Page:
Posts Tagged ‘Claude Cahun’
December 14, 2015 | by Jane Harris
Barbara Hammer is something of a legend in queer feminist and experimental filmmaking circles. In the seventies, she was the first lesbian feminist to make open, celebratory films about her sexuality. In the eighties, her films took their inspiration from structuralism, using paint, animation, and optical printing to explore notions of embodied spectatorship. By the nineties, she’d helped to pioneer “essay films,” an attempt to produce “a genealogy of survival” amid the thrust of identity politics. Her work foregrounded important queer figures in history—Willa Cather, Alice Austen, and Hannah Höch among them—and their historical erasure.
Hammer’s forays into suppressed queer history have evolved into feature-length documentaries. Tellingly, the subjects of these films are early twentieth-century lesbians—artists and writers whose official biographies often elide their sexuality. Lover Other: The Story of Claude Cahun and Marcel Moore (2006), for example, is a moving portrait of the couple’s lifelong collaboration and love affair. Hammer’s latest work, Welcome to This House, a Film on Elizabeth Bishop (2015) follows the poet’s life from her bleak New England childhood to her ten-year romance with the architect Maria Carlota Costallat de Macedo Soares. Elliptical and poignant, it runs counter to mainstream accounts of Bishop’s life, many of which—right down to her Wikipedia entry—still omit these relationships and their impact on Bishop’s work.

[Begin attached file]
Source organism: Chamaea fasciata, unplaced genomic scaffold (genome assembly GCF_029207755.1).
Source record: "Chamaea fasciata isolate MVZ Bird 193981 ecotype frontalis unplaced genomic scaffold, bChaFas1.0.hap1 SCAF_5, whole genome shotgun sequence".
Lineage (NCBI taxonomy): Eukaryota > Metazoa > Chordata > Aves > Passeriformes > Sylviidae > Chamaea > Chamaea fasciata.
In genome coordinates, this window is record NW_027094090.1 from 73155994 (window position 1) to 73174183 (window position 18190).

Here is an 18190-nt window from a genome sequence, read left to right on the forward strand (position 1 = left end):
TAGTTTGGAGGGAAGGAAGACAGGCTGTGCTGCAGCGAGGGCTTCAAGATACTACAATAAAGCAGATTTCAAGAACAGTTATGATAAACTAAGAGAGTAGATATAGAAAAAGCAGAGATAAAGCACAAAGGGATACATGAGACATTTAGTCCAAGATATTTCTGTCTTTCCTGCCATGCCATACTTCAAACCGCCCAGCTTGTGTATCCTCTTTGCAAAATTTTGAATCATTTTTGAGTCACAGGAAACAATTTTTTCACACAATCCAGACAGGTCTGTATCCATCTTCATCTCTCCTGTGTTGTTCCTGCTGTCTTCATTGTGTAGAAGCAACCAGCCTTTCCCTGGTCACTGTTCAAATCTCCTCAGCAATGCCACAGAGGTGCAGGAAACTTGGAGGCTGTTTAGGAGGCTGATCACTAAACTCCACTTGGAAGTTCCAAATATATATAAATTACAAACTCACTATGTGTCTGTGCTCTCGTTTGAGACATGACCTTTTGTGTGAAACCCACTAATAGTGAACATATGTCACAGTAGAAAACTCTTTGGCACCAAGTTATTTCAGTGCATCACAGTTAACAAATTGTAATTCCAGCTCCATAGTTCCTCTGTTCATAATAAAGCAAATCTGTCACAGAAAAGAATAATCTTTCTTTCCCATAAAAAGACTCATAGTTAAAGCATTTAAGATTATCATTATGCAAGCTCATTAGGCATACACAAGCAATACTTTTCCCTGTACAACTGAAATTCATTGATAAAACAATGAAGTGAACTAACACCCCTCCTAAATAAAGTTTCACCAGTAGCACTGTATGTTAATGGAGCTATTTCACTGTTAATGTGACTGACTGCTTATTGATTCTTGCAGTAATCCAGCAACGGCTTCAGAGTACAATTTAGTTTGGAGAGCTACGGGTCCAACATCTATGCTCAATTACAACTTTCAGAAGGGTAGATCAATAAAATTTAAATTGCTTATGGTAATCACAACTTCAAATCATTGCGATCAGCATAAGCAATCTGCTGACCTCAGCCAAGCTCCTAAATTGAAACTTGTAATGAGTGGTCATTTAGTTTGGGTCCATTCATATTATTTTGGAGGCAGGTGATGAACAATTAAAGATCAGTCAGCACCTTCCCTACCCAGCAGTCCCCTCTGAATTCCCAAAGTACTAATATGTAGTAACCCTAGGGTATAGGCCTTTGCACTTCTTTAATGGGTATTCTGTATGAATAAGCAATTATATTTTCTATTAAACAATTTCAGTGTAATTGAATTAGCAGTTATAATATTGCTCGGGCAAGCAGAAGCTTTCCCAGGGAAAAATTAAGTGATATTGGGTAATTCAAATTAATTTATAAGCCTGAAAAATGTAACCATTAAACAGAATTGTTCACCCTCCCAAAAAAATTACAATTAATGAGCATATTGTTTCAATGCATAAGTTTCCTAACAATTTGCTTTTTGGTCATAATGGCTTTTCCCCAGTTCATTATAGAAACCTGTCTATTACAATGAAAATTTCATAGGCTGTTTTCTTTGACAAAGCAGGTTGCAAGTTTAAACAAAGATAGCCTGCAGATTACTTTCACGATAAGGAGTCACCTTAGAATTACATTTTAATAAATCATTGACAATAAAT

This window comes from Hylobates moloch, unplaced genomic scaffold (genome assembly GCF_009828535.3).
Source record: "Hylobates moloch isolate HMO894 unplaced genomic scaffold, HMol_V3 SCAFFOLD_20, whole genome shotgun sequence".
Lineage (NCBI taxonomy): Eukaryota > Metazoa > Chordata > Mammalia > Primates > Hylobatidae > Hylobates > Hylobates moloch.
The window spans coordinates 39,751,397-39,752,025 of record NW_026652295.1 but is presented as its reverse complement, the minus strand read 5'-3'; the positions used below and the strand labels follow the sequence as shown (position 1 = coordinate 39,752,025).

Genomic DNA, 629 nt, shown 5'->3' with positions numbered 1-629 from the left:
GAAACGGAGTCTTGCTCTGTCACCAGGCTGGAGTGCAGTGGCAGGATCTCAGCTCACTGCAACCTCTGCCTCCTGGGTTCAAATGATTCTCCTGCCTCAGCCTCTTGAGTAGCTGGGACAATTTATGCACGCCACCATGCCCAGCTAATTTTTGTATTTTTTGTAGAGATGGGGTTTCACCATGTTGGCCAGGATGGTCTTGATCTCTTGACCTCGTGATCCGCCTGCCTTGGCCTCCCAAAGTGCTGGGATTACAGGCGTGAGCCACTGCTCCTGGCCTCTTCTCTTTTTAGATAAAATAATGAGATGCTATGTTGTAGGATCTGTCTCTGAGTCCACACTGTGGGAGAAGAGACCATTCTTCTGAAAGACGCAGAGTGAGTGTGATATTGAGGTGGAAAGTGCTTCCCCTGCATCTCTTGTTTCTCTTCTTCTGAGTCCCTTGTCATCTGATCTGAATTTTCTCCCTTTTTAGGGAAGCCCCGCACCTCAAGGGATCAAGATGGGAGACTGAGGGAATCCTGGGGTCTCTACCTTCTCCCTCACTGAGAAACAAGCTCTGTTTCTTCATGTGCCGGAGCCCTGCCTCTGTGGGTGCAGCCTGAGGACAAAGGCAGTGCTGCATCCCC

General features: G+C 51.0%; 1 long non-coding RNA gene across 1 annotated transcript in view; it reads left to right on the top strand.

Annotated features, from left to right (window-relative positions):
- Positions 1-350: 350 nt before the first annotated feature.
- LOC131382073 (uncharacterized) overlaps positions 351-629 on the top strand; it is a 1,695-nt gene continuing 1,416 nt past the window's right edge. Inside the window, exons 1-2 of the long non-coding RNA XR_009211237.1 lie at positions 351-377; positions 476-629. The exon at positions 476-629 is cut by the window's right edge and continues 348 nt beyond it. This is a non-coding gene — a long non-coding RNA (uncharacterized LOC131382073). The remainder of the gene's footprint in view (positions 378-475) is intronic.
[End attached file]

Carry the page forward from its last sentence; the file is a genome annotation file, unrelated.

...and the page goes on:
On the occasion of her recent exhibition, “Lesbian Whale: Early Drawings and Paintings,” I spoke with Hammer about the radical changes she made in the sixties and about her approach to film.
Most of the historical women artists you’ve made films about—Claude Cahun, Willa Cather, Elizabeth Bishop—predate you. Is there a drive, perhaps, to create a sort of record for future generations, a record that you were deprived of? Your generation was denied open lesbian role models, with a few potential exceptions.
My role models were male artists, who I learned about by reading their biographies. It’s a unique way to go to “art school,” reading the life choices of Vincent van Gogh and Emile Gauguin. I was redefining myself between the ages of twenty-seven and thirty, and I noted that these artists I admired had taken great social risks. Gauguin, in particular, had left his family and a bourgeois job. I could do it, too, I thought, just in a different way. I left my husband in April of 1970 and came out in August of that year. I had no idea before then that I desired women. Isn’t it Wittgenstein who says one needs the language before one can think of the concept? I hadn’t even heard the L word until the middle of that summer. Read More »
December 9, 2015 | by Nicole Rudick
Watching a film about Claude Cahun.
When Alan Pierson conducts, he stands with his feet together, sometimes springing onto his toes and then plunging forward at the waist. Other times, he takes a step forward, only to return immediately to his original spot. He is tall and thin, and his reedy build exaggerates his movements: he could be one of Robert Longo’s flailing suited men, but he is poised, like an exclamation mark.
He is conducting Alarm Will Sound onstage at Merkin Concert Hall as part of the Sonic–Sounds of a New Century Festival. He is also onscreen at the back of the stage, in a short film in which he conducts the same composition but without orchestra or audience. The live Alan Pierson conducts with his back to the audience in the hall, but onscreen he frequently appears frontally and in close-up, and his expression—of delectation and wonder—is fed by his body’s exuberant movements. Read More »
June 1, 2012 | by The Paris Review